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David Means & Lauren Acampora: in conversation (in person & live-streaming via Zoom)
January 22, 2023 @ 4:00 pm - 5:30 pmFree – $100.00
Join novelist, Lauren Acampora (THE HUNDRED WATERS, Grove, 2022) in spirited conversation with David Means (TWO NURSES, SMOKING, FSG, 2022) as they discuss craft, the difference of writing novels vs stories, and their new projects.
NB: This reading will take place in-person at HVWC and will be live-streamed on Zoom. Masks are strongly encouraged for all audience members. If you register for a zoom ticket, the link will be sent to the email that you use to register as soon as you reserve a spot. (Please check your spam folder and save the link to your calendar.) It will also be sent to you the day of the reading for your convenience.
Lauren Acampora is the author of The Hundred Waters, The Paper Wasp, and The Wonder Garden, all published by Grove Atlantic. The Hundred Waters, published in August 2022, has been named one of Vogue’s best books of the year, a LitHub best book of the summer, and one of The Millions’ most-anticipated books of 2022. Lauren’s first novel, The Paper Wasp was published in 2019 and named a Best Summer Read by The New York Times Book Review, USA Today, Oprah Magazine, ELLE, Town & Country, BBC.com, Daily Mail (UK), Tatler, Thrillist, and Publishers Weekly, as well as a Best Indie Novel of 2019 by Chicago Review of Books. It was also longlisted for The Center for Fiction’s First Novel Prize and nominated for the Kirkus Prize. The Wonder Garden, her debut collection of linked stories, was named a Barnes & Noble Discover Great New Writers selection and an Indie Next selection, and was chosen as one of the best books of 2015 by Amazon and NPR. It won the GLCA New Writers Award and was a finalist for the New England Book Award. It was on the longlist for The Story Prize and nominated for the Kirkus Prize. Lauren is a 2021 NYSCA/NYFA Artist Fellow in Fiction from The New York Foundation for the Arts. Her short fiction and other writing has appeared in publications such as The Paris Review, Guernica, New England Review, Missouri Review, Prairie Schooner, Antioch Review, The New York Times Book Review, and LitHub. She graduated from Brown University, earned an MFA at Brooklyn College, and has received fellowships from the MacDowell Colony, the Ucross Foundation, Writers OMI International Residency, and the Ragdale Foundation. Lauren lives in Westchester County, New York with her husband, artist Thomas Doyle, and their daughter.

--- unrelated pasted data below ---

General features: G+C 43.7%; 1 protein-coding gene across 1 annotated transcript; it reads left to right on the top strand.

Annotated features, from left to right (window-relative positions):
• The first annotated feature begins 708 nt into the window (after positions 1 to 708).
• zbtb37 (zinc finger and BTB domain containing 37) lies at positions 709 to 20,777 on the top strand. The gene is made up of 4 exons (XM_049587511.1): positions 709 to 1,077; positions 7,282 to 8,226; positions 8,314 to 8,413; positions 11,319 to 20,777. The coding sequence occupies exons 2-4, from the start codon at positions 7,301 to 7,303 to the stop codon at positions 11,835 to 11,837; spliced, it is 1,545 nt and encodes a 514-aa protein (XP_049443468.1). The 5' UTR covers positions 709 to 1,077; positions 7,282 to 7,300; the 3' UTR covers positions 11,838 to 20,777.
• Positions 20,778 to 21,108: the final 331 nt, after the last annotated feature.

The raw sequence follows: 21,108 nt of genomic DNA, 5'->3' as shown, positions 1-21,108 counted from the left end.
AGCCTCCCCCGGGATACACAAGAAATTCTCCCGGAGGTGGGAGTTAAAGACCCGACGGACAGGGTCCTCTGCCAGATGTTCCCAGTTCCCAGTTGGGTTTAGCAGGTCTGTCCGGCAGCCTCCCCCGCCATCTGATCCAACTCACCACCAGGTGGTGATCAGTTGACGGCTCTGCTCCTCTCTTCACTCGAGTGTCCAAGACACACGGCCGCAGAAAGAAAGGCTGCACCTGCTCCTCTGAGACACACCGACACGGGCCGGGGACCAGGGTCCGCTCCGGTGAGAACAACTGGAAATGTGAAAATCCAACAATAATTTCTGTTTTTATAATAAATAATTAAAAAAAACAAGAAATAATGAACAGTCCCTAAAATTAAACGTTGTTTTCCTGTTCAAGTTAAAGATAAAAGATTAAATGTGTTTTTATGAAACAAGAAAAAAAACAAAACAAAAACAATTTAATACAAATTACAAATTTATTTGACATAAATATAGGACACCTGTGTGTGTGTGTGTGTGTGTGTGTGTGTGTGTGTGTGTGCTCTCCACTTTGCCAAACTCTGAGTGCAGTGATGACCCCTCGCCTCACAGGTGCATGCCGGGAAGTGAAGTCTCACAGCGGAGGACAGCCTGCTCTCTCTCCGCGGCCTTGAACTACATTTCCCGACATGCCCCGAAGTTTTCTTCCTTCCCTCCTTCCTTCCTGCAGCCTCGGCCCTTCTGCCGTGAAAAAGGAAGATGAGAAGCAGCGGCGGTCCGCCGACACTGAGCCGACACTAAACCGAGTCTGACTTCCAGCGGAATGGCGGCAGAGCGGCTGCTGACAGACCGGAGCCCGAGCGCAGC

David Means received an MFA in poetry from Columbia University. He is the author seven short story collections, including, Two Nurses Smoking, FSG, 2022) and Instructions for a Funeral (Farrar, Straus and Giroux, 2019). His first novel, Hystopia, was nominated for the Mann Booker Prize. His previous books include Assorted Fire Events, which won the Los Angeles Book Prize for Fiction and was a finalist for the National Book Critics Circle Award, The Spot, which was a New York Times Notable Book, and The Secret Goldfish, which was a finalist for the Frank O’Connor International Short Story Prize. His stories appear frequently in The New Yorker, Harper’s, Granta, The Paris Review, and Zoetrope. He has been the recipient of three O. Henry Prizes, three Pushcart Prizes, and his work has been selected for The Best American Short Stories and The Best American Mystery Stories, and The O. Henry Prize Stories. His non-fiction has appeared in Harper’s and The New York Times. His first non-fiction book, Pivot: Ruminations in the Shadow of Death, is forthcoming from FSG. Means was the recipient of a Guggenheim Fellowship in 2013.
A new collection of stories by David Means, a visionary “master of the form” (The Observer).
Two nurses meet in the hospital parking lot to share a cigarette. They flirt and imagine a future together. They tell stories of patients lost and patients saved, of the darkest corners of human suffering and the luminous moments that break through, even here, in the shadow of death.
In David Means’s virtuosic new collection, time unfolds in unexpected ways: a single, quiet moment swells with the echoes of a widower’s complicated marriage; a dachshund, given a new name and a new life by a new owner, catches the scent of the troubled man who previously abandoned her; young lovers become old; estranged couples return to their vows; and those who have died live on in perpetuity in the memories of those whom they touched.
The stories in this collection—winners of the O. Henry Prize and the Pushcart Prize, and selected for The Best American Short Stories in 2021—confirm the promise of a writer who extends “the profound empathy of his attention to those who need it most” (Justin Taylor, The New York Times Book Review). A revelatory meditation on trauma and catharsis, isolation and communion, Two Nurses, Smoking reflects the dislocations and anguish of our age, as well as the humanity and humor that buoy us.